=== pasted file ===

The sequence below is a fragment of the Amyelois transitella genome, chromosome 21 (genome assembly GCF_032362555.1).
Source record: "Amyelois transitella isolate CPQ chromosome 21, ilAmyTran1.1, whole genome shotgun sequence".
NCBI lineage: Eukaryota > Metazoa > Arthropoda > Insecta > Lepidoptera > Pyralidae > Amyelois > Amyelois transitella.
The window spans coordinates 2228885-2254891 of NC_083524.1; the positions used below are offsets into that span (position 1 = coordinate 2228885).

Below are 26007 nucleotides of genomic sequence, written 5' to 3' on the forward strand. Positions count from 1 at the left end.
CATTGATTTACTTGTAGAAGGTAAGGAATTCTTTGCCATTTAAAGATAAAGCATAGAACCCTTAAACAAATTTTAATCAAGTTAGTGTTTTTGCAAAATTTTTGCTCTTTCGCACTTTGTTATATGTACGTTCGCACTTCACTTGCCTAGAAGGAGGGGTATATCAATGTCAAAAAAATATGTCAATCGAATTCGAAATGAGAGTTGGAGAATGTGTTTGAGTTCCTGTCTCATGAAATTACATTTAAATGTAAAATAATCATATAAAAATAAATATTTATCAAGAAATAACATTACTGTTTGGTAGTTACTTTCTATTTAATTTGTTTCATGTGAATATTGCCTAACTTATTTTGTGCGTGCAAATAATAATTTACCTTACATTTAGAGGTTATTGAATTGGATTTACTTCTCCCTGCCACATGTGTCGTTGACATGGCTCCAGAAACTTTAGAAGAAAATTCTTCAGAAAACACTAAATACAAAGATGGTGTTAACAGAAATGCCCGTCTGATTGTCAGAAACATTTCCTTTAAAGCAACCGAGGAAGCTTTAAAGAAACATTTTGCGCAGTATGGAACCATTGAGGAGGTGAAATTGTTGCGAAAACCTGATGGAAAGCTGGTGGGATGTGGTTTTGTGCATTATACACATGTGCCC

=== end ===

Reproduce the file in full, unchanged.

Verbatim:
The sequence below is a fragment of the Amyelois transitella genome, chromosome 21 (genome assembly GCF_032362555.1).
Source record: "Amyelois transitella isolate CPQ chromosome 21, ilAmyTran1.1, whole genome shotgun sequence".
NCBI lineage: Eukaryota > Metazoa > Arthropoda > Insecta > Lepidoptera > Pyralidae > Amyelois > Amyelois transitella.
The window spans coordinates 2228885-2254891 of NC_083524.1; the positions used below are offsets into that span (position 1 = coordinate 2228885).

Below are 26007 nucleotides of genomic sequence, written 5' to 3' on the forward strand. Positions count from 1 at the left end.
CATTGATTTACTTGTAGAAGGTAAGGAATTCTTTGCCATTTAAAGATAAAGCATAGAACCCTTAAACAAATTTTAATCAAGTTAGTGTTTTTGCAAAATTTTTGCTCTTTCGCACTTTGTTATATGTACGTTCGCACTTCACTTGCCTAGAAGGAGGGGTATATCAATGTCAAAAAAATATGTCAATCGAATTCGAAATGAGAGTTGGAGAATGTGTTTGAGTTCCTGTCTCATGAAATTACATTTAAATGTAAAATAATCATATAAAAATAAATATTTATCAAGAAATAACATTACTGTTTGGTAGTTACTTTCTATTTAATTTGTTTCATGTGAATATTGCCTAACTTATTTTGTGCGTGCAAATAATAATTTACCTTACATTTAGAGGTTATTGAATTGGATTTACTTCTCCCTGCCACATGTGTCGTTGACATGGCTCCAGAAACTTTAGAAGAAAATTCTTCAGAAAACACTAAATACAAAGATGGTGTTAACAGAAATGCCCGTCTGATTGTCAGAAACATTTCCTTTAAAGCAACCGAGGAAGCTTTAAAGAAACATTTTGCGCAGTATGGAACCATTGAGGAGGTGAAATTGTTGCGAAAACCTGATGGAAAGCTGGTGGGATGTGGTTTTGTGCATTATACACATGTGCCC